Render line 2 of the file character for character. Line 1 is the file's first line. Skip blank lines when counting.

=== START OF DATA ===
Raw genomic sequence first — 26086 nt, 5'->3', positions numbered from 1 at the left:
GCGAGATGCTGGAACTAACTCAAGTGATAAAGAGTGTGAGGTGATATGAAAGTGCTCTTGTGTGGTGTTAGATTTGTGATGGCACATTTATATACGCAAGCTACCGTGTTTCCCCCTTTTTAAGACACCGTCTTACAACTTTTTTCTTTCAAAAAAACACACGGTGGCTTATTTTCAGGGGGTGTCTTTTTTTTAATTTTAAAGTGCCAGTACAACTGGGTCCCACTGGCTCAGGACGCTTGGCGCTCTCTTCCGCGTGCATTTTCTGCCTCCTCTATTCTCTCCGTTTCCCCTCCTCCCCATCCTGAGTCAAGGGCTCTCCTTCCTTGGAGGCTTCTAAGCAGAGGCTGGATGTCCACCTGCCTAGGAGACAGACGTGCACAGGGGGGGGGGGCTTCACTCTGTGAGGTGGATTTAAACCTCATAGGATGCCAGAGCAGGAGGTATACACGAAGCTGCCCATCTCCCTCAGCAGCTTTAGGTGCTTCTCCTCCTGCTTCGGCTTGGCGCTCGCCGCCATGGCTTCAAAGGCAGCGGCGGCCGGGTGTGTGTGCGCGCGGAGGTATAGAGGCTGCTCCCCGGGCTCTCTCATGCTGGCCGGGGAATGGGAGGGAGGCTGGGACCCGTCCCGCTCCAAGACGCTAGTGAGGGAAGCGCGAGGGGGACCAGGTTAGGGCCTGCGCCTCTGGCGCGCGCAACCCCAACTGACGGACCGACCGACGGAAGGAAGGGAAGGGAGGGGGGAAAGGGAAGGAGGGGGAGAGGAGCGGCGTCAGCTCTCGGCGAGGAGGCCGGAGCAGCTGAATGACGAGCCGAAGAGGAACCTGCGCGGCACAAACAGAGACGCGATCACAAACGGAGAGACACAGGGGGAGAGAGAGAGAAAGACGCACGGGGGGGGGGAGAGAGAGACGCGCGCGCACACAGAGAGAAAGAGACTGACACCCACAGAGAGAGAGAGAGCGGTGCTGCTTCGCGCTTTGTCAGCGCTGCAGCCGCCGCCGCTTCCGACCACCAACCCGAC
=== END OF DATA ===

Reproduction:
GCGAGATGCTGGAACTAACTCAAGTGATAAAGAGTGTGAGGTGATATGAAAGTGCTCTTGTGTGGTGTTAGATTTGTGATGGCACATTTATATACGCAAGCTACCGTGTTTCCCCCTTTTTAAGACACCGTCTTACAACTTTTTTCTTTCAAAAAAACACACGGTGGCTTATTTTCAGGGGGTGTCTTTTTTTTAATTTTAAAGTGCCAGTACAACTGGGTCCCACTGGCTCAGGACGCTTGGCGCTCTCTTCCGCGTGCATTTTCTGCCTCCTCTATTCTCTCCGTTTCCCCTCCTCCCCATCCTGAGTCAAGGGCTCTCCTTCCTTGGAGGCTTCTAAGCAGAGGCTGGATGTCCACCTGCCTAGGAGACAGACGTGCACAGGGGGGGGGGGCTTCACTCTGTGAGGTGGATTTAAACCTCATAGGATGCCAGAGCAGGAGGTATACACGAAGCTGCCCATCTCCCTCAGCAGCTTTAGGTGCTTCTCCTCCTGCTTCGGCTTGGCGCTCGCCGCCATGGCTTCAAAGGCAGCGGCGGCCGGGTGTGTGTGCGCGCGGAGGTATAGAGGCTGCTCCCCGGGCTCTCTCATGCTGGCCGGGGAATGGGAGGGAGGCTGGGACCCGTCCCGCTCCAAGACGCTAGTGAGGGAAGCGCGAGGGGGACCAGGTTAGGGCCTGCGCCTCTGGCGCGCGCAACCCCAACTGACGGACCGACCGACGGAAGGAAGGGAAGGGAGGGGGGAAAGGGAAGGAGGGGGAGAGGAGCGGCGTCAGCTCTCGGCGAGGAGGCCGGAGCAGCTGAATGACGAGCCGAAGAGGAACCTGCGCGGCACAAACAGAGACGCGATCACAAACGGAGAGACACAGGGGGAGAGAGAGAGAAAGACGCACGGGGGGGGGGAGAGAGAGACGCGCGCGCACACAGAGAGAAAGAGACTGACACCCACAGAGAGAGAGAGAGCGGTGCTGCTTCGCGCTTTGTCAGCGCTGCAGCCGCCGCCGCTTCCGACCACCAACCCGAC